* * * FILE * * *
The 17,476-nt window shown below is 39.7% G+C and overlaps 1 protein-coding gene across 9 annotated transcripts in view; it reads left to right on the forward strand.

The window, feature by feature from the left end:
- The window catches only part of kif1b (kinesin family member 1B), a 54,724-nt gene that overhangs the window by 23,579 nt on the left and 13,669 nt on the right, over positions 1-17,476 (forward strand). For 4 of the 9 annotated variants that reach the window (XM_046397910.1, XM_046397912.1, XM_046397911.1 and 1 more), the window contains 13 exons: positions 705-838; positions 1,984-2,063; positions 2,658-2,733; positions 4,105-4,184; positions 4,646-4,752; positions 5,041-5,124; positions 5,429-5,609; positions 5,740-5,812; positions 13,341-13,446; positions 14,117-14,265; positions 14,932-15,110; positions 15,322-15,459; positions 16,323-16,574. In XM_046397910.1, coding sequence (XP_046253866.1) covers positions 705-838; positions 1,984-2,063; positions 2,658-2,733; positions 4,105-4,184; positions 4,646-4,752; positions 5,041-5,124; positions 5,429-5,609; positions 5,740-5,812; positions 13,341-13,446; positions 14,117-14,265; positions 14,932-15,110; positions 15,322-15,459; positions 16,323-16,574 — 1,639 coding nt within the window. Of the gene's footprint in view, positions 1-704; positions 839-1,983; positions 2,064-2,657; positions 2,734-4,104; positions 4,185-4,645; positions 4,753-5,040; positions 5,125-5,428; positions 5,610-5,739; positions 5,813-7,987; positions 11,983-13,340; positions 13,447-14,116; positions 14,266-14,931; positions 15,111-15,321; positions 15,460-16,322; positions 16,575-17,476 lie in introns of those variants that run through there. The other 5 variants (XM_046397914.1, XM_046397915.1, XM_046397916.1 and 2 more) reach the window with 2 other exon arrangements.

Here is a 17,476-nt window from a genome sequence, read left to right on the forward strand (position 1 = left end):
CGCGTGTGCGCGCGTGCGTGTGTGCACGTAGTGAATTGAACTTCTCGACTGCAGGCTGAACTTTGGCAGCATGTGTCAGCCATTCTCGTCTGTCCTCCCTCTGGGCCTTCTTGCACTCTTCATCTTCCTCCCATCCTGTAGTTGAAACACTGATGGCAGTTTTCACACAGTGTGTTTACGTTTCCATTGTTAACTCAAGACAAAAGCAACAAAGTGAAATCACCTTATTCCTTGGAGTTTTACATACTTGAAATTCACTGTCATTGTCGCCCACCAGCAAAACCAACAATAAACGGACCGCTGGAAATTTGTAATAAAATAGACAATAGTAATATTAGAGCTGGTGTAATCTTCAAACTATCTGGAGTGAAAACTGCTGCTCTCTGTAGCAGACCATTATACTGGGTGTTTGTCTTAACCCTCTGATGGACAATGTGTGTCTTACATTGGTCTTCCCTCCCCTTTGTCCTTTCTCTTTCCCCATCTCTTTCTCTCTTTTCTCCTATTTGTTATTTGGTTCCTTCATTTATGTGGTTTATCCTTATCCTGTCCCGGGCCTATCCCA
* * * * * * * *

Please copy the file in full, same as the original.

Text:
The 17,476-nt window shown below is 39.7% G+C and overlaps 1 protein-coding gene across 9 annotated transcripts in view; it reads left to right on the forward strand.

The window, feature by feature from the left end:
- The window catches only part of kif1b (kinesin family member 1B), a 54,724-nt gene that overhangs the window by 23,579 nt on the left and 13,669 nt on the right, over positions 1-17,476 (forward strand). For 4 of the 9 annotated variants that reach the window (XM_046397910.1, XM_046397912.1, XM_046397911.1 and 1 more), the window contains 13 exons: positions 705-838; positions 1,984-2,063; positions 2,658-2,733; positions 4,105-4,184; positions 4,646-4,752; positions 5,041-5,124; positions 5,429-5,609; positions 5,740-5,812; positions 13,341-13,446; positions 14,117-14,265; positions 14,932-15,110; positions 15,322-15,459; positions 16,323-16,574. In XM_046397910.1, coding sequence (XP_046253866.1) covers positions 705-838; positions 1,984-2,063; positions 2,658-2,733; positions 4,105-4,184; positions 4,646-4,752; positions 5,041-5,124; positions 5,429-5,609; positions 5,740-5,812; positions 13,341-13,446; positions 14,117-14,265; positions 14,932-15,110; positions 15,322-15,459; positions 16,323-16,574 — 1,639 coding nt within the window. Of the gene's footprint in view, positions 1-704; positions 839-1,983; positions 2,064-2,657; positions 2,734-4,104; positions 4,185-4,645; positions 4,753-5,040; positions 5,125-5,428; positions 5,610-5,739; positions 5,813-7,987; positions 11,983-13,340; positions 13,447-14,116; positions 14,266-14,931; positions 15,111-15,321; positions 15,460-16,322; positions 16,575-17,476 lie in introns of those variants that run through there. The other 5 variants (XM_046397914.1, XM_046397915.1, XM_046397916.1 and 2 more) reach the window with 2 other exon arrangements.

Here is a 17,476-nt window from a genome sequence, read left to right on the forward strand (position 1 = left end):
CGCGTGTGCGCGCGTGCGTGTGTGCACGTAGTGAATTGAACTTCTCGACTGCAGGCTGAACTTTGGCAGCATGTGTCAGCCATTCTCGTCTGTCCTCCCTCTGGGCCTTCTTGCACTCTTCATCTTCCTCCCATCCTGTAGTTGAAACACTGATGGCAGTTTTCACACAGTGTGTTTACGTTTCCATTGTTAACTCAAGACAAAAGCAACAAAGTGAAATCACCTTATTCCTTGGAGTTTTACATACTTGAAATTCACTGTCATTGTCGCCCACCAGCAAAACCAACAATAAACGGACCGCTGGAAATTTGTAATAAAATAGACAATAGTAATATTAGAGCTGGTGTAATCTTCAAACTATCTGGAGTGAAAACTGCTGCTCTCTGTAGCAGACCATTATACTGGGTGTTTGTCTTAACCCTCTGATGGACAATGTGTGTCTTACATTGGTCTTCCCTCCCCTTTGTCCTTTCTCTTTCCCCATCTCTTTCTCTCTTTTCTCCTATTTGTTATTTGGTTCCTTCATTTATGTGGTTTATCCTTATCCTGTCCCGGGCCTATCCCA